Electronic messaging and communication with living kidney donors

Jessica M. Ruck, Sheng Zhou, Alvin G. Thomas, Shannon L. Cramm, Allan B. Massie, John R. Montgomery, Jonathan C. Berger, Macey L. Henderson, Dorry L. Segev

Research output: Contribution to journalArticlepeer-review

Abstract

New regulations require living kidney donor (LKD) follow-up for 2 years, but donor retention remains poor. Electronic communication (eg, text messaging and e-mail) might improve donor retention. To explore the possible impact of electronic communication, we recruited LKDs to participate in an exploratory study of communication via telephone, e-mail, or text messaging postdonation; communication through this study was purely optional and did not replace standard follow-up. Of 69 LKDs recruited, 3% requested telephone call, 52% e-mail, and 45% text messaging. Telephone response rate was 0%; these LKDs were subsequently excluded from analysis. Overall response rates with e-mail or text messaging at 1 week, 1 month, 6 months, 1 year, and 2 years were 94%, 87%, 81%, 72%, and 72%. Lower response rates were seen in African Americans, even after adjusting for age, sex, and contact method (incidence rate ratio (IRR) nonresponse 2.075.8116.36, P =.001). Text messaging had higher response rates than e-mail (IRR nonresponse 0.110.280.71, P =.007). Rates of nonresponse were similar by sex (IRR 0.68, P =.4) and age (IRR 1.00, P >.9). In summary, LKDs strongly preferred electronic messaging over telephone and were highly responsive 2 years postdonation, even in this nonrequired, nonincentivized exploratory research study. These electronic communication tools can be automated and may improve regulatory compliance and postdonation care.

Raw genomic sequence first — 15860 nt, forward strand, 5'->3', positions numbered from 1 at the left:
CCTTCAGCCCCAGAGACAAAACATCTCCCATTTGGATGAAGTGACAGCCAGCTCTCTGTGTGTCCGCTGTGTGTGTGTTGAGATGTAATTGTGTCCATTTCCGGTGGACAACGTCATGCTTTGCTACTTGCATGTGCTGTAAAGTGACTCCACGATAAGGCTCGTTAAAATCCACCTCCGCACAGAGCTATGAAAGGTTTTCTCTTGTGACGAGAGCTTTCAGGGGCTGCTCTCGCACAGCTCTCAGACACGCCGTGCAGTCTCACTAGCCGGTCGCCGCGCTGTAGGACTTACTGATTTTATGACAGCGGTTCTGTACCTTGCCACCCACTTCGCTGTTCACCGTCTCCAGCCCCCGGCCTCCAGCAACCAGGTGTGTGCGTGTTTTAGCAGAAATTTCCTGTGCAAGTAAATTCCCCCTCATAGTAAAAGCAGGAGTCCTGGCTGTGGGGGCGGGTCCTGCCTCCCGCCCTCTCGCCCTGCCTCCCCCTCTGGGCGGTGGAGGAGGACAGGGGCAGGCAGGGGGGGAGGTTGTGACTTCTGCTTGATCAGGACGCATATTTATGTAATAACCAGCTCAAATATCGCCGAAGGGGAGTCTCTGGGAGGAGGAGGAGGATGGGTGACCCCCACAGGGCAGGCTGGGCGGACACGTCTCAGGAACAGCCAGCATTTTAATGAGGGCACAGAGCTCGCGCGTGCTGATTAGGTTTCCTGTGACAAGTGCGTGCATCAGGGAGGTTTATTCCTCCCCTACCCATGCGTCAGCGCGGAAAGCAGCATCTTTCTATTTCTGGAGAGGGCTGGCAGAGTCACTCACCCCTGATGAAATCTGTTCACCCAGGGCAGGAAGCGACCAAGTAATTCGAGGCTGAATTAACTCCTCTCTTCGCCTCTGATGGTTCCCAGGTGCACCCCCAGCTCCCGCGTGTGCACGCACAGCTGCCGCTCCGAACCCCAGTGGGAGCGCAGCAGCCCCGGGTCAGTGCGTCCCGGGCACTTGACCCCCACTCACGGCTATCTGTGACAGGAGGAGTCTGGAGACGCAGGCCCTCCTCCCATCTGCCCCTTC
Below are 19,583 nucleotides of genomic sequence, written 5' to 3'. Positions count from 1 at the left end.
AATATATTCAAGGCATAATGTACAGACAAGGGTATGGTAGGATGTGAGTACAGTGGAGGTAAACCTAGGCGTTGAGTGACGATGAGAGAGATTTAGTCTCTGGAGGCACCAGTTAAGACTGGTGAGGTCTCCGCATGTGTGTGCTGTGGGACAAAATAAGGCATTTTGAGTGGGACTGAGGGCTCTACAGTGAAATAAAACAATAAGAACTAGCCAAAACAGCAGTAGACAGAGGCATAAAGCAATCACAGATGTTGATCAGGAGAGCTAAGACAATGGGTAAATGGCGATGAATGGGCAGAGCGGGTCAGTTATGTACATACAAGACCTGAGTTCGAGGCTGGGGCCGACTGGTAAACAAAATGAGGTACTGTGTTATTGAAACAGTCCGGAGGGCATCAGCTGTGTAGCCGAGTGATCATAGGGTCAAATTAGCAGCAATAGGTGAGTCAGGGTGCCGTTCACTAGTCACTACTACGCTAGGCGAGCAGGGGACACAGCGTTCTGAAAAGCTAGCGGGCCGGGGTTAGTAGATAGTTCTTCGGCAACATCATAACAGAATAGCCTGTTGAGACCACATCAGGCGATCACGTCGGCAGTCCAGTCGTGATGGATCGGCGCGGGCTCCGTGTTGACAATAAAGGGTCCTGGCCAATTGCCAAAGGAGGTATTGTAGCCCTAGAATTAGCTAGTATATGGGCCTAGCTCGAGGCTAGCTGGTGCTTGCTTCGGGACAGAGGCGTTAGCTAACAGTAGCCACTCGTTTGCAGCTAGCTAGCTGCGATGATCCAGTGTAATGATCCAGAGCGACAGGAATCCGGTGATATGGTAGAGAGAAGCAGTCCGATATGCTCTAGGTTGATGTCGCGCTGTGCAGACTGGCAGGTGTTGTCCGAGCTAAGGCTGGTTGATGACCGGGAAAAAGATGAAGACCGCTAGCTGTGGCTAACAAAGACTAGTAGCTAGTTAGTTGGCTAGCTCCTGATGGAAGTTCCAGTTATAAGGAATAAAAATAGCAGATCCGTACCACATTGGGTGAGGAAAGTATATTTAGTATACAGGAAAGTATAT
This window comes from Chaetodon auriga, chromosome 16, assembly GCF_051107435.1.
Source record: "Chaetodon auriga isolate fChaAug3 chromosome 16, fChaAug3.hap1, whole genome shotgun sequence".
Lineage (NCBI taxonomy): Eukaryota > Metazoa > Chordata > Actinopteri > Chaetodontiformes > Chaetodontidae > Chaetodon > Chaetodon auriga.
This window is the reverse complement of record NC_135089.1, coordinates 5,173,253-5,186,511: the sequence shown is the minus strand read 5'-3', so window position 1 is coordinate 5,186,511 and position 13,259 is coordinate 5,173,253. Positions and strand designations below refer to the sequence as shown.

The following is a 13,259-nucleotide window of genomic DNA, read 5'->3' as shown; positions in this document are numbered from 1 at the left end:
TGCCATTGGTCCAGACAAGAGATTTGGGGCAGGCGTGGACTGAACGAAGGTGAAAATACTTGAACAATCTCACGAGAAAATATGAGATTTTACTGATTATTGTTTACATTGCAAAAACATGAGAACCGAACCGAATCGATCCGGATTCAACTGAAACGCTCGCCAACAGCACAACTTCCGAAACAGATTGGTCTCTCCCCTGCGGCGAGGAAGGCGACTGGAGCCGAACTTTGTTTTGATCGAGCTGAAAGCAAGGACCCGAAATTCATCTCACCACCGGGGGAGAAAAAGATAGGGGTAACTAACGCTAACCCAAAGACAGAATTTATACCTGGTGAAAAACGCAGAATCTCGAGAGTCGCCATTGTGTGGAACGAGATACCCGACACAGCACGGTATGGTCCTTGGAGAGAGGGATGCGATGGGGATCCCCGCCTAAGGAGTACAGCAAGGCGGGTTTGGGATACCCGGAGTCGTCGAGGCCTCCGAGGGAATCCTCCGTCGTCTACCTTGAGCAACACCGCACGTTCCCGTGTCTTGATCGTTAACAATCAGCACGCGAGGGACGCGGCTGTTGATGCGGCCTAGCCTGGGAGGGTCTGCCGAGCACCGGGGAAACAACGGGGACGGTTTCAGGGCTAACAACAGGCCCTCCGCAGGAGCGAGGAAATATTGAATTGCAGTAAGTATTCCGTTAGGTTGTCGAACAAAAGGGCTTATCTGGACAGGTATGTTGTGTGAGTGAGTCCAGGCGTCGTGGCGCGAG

Original languageEnglish (US)
Article numbere13184
JournalClinical Transplantation
Volume32
Issue number2
DOIs
StatePublished - Feb 1 2018

Keywords

  • communication
  • electronic messaging
  • follow-up
  • living kidney donor

ASJC Scopus subject areas

  • Transplantation

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